Less than a week after the nation learned that Donald Trump was elected president, I spent a night outside in a part of Denver where people experiencing homelessness tended to pitch their tents. The election results had sent me into a tailspin in which I’d cried on and off for days in addition to starving, but in preparation for this night, I stopped at a supermarket and bought a deli sandwich as big as my forearm. I ate half of it sitting on the curb outside the supermarket, thinking over what I was about to do, and gave the other half to the first woman I saw reclining on the ground under a blanket outside the rescue mission. I was waiting for the City of Denver to conduct one of its notorious “homeless sweeps”: cleanup projects in which Public Works makes everyone deconstruct their encampments and clear the sidewalk so it can be pressure washed. In the past, these sweeps have been used as an excuse to harass homeless people. Whichever of their belongings couldn’t be physically carried were confiscated and thrown away, or taken to a storage facility in an inconvenient location and never seen again. Though I’d been told that this sweep wouldn’t happen until the morning, I’d decided to stay overnight on the basis that former sweeps had been conducted under cover of darkness. I also wanted to interview people. I spent most of the night walking in circles around the block, engaging in conversations. But in truth, I didn’t spend the entire night outside. My studio is a few blocks from this location: twice, I took advantage of my privilege to sleep inside for an hour or two.
It’s easy to confuse wanting something for needing it. Desire is physical and outside of our control; it’s in direct conflict with reason, which recognizes limitation. Desire doesn’t know limitation so long as the object of our desire can be seen. As long as we see it, we continue to want it, even if we can’t have it, even if we don’t want to want it.
The sweep started at eight in the morning and lasted all day. The heat was grueling. Tensions ran high, with homeless citizens locking arms in protest, chanting slogans, waving cardboard signs and giving interviews to the media. At one point, a man tied himself to his shopping cart and knelt on the ground crying, swearing that he wouldn’t let his newborn daughter’s only possessions be stolen. As the city’s explanation for conducting the sweeps is that they hope they will encourage people experiencing homelessness to seek social services and take advantage of shelter options, I asked some of the people affected by this sweep about their experiences in shelters. “The food is spoiled,” one man told me, indicating a shelter within walking distance, one of the biggest in the city. “Every time I eat there, I get food poisoning.”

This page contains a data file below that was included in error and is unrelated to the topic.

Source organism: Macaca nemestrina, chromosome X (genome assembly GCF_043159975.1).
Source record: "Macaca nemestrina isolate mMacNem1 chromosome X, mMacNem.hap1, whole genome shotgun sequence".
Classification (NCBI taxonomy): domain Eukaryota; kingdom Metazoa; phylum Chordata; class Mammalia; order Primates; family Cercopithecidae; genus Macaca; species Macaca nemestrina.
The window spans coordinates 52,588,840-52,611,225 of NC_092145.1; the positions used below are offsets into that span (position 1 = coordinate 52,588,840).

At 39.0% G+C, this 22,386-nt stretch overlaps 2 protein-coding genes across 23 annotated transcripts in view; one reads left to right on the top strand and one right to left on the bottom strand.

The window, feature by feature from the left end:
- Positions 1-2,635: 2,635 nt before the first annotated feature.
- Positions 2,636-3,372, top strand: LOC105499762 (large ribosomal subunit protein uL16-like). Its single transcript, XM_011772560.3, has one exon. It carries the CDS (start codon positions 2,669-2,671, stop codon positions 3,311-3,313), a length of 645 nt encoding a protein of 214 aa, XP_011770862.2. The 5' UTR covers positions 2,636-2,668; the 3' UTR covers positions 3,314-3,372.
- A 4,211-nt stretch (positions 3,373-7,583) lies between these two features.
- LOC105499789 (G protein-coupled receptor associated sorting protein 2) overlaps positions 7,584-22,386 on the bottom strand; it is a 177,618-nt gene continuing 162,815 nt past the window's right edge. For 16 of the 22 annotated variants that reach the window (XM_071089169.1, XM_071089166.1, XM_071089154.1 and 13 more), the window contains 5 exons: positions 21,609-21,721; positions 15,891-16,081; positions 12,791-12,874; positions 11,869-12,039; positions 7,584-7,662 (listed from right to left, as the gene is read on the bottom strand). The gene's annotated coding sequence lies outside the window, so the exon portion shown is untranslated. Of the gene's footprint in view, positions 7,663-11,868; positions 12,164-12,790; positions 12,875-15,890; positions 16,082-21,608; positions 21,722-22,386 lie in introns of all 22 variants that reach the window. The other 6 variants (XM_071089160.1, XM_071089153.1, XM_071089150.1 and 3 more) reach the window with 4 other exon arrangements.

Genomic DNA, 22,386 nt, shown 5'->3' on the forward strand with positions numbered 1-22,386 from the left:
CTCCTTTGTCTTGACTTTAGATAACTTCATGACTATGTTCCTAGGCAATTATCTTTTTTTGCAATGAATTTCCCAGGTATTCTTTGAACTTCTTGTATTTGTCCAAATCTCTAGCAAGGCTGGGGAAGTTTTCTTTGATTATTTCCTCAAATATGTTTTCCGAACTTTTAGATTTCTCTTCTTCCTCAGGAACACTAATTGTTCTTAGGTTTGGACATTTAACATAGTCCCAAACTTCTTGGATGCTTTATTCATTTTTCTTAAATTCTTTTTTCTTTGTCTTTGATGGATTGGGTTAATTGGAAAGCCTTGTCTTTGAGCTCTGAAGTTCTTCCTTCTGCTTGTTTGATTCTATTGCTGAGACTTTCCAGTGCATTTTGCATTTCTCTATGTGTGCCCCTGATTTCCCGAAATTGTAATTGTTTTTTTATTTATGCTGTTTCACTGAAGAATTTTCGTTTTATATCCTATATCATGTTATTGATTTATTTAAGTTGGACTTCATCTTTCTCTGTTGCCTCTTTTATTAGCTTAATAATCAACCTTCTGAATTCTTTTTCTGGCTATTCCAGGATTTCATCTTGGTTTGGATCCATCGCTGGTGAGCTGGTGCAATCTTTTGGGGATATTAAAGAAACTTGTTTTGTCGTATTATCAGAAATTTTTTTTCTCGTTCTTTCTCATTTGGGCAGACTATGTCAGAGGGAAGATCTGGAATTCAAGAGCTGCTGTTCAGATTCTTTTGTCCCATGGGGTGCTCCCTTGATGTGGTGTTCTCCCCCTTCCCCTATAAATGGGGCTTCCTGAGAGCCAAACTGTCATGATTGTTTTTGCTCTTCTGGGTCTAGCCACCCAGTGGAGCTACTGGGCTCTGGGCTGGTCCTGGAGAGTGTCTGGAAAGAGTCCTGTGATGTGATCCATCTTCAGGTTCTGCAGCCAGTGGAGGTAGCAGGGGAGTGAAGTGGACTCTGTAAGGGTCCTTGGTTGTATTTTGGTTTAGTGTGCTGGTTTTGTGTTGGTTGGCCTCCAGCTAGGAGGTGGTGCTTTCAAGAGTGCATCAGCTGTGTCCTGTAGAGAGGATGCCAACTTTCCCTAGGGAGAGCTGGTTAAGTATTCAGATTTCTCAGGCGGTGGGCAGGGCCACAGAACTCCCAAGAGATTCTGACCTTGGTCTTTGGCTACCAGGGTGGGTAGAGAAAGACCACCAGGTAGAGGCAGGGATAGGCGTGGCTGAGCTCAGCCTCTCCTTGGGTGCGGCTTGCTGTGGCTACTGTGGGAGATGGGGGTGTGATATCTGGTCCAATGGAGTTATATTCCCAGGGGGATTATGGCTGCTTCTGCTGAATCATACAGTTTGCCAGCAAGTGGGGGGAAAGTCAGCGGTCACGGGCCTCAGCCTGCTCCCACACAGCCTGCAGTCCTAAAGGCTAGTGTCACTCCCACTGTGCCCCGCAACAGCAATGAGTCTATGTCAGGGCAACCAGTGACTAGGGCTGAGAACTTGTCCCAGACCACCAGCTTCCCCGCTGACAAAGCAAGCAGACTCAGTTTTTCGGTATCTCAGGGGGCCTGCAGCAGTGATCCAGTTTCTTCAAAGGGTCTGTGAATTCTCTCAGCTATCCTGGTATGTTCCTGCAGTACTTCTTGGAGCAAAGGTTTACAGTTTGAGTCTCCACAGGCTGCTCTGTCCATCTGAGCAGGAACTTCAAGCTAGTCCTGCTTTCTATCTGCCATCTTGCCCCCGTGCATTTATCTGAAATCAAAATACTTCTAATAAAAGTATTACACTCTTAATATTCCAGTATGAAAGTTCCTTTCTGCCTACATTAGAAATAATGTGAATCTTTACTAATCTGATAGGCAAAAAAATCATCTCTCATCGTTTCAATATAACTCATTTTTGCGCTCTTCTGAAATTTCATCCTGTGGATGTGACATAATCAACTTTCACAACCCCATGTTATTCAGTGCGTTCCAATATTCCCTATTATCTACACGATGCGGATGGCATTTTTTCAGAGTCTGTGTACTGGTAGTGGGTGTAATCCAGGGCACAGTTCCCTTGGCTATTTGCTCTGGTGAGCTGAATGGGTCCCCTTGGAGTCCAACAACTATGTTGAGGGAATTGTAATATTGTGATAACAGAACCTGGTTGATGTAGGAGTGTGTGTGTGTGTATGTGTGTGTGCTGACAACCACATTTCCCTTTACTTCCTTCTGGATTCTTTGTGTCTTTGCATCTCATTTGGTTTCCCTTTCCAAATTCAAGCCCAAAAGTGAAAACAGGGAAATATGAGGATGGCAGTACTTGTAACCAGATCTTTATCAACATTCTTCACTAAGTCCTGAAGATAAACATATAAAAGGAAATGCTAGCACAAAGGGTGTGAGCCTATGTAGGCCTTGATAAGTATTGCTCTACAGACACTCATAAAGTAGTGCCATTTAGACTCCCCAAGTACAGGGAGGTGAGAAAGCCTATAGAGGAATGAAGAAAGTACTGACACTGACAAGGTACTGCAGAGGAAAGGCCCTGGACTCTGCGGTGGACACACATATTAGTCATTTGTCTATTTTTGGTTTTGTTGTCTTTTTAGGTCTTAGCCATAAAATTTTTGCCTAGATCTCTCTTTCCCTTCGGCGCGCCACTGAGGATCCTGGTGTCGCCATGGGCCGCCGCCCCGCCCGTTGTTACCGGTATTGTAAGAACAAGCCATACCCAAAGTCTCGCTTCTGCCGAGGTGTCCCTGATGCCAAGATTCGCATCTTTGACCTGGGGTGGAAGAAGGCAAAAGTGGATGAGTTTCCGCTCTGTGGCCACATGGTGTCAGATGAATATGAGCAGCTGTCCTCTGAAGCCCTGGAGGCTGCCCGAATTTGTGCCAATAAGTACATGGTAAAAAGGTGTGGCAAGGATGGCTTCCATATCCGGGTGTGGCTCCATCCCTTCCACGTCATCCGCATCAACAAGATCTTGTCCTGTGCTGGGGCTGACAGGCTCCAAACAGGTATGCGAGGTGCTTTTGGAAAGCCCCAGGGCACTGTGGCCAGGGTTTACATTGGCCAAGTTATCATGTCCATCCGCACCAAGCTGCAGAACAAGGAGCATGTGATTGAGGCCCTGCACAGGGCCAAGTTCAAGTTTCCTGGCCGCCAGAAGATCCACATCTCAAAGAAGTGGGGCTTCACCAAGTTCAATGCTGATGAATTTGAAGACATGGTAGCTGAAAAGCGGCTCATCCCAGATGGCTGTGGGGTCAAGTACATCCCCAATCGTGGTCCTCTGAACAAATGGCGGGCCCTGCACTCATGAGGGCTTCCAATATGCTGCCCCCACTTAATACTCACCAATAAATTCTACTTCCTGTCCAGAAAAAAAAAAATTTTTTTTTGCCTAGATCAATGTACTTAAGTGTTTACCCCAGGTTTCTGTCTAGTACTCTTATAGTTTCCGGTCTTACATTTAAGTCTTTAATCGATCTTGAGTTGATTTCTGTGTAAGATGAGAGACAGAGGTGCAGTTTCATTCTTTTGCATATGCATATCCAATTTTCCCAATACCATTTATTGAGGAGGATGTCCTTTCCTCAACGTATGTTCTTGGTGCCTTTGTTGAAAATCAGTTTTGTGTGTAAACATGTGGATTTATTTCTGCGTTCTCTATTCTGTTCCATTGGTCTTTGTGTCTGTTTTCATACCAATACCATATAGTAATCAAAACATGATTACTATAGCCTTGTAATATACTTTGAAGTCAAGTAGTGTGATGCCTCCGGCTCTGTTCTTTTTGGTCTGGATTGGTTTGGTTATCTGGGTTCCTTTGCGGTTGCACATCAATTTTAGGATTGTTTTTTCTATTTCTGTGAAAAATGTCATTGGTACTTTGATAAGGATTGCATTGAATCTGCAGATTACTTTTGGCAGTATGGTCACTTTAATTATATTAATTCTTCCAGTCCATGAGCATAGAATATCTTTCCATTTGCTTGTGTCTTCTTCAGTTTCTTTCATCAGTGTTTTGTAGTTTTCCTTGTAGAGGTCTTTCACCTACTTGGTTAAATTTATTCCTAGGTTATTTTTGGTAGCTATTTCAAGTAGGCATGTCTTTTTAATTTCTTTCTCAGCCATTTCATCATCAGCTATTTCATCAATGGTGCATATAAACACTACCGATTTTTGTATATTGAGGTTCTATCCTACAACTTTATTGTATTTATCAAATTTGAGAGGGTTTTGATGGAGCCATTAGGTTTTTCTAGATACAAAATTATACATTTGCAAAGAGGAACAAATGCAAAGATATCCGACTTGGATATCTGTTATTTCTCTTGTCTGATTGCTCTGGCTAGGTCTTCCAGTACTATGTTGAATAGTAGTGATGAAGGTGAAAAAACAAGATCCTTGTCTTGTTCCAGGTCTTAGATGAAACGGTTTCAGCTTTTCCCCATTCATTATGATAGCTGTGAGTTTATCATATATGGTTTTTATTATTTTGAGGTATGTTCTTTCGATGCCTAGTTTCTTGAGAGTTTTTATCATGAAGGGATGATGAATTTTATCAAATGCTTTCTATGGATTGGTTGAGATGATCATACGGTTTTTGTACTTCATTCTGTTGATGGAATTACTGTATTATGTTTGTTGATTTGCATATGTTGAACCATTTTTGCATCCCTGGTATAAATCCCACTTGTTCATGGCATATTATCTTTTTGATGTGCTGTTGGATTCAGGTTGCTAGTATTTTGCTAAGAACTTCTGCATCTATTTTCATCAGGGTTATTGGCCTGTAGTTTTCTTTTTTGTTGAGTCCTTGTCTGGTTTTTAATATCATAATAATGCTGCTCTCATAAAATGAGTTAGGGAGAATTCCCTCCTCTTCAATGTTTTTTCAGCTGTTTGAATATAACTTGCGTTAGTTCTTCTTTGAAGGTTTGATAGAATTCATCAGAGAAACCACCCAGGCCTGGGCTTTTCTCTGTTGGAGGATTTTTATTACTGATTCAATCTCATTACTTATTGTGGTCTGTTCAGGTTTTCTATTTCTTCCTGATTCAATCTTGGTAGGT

Throughout the day, I witnessed cars come and go with cases of water for the protesters. I watched a man arrive with a hundred tamales from the Mexican takeout restaurant down the street. I watched the Denver Police Department ultimately decide to leave people alone until the following afternoon. Then I walked back to my studio, collected my belongings, and took an Uber to the house where I’m staying, a three-story Italianate single-family home in a historic district, owned by a nice couple who bought it thirty years ago. I took a hot shower in my personal bathroom on the second floor and washed my hair and processed all that I had witnessed over the last two days. I put on pajamas and padded downstairs to the kitchen, where I ordered Vietnamese delivery, which I ate looking around the empty room at all the hungry faces looking back at me.
On the third day of the sweeps, a woman I’d met outside the mission, “Shannon,” came to be interviewed by the kids for the exhibition. It had begun to snow by the time Public Works showed up that morning to clean the sidewalk, the first snow of the season, and the Denver Police had passed along the message that they would now be conducting the sweeps five times a week. Shannon had been living inside the mission but was kicked out that afternoon when they discovered that she was talking to her lawyer about the fact that they wouldn’t let her keep her teddy bear, which she carries for PTSD. She would now have to pitch a tent on the snowy sidewalk and face the city’s harassment. Nonetheless, she showed up at the gallery at five o’clock, like we’d planned.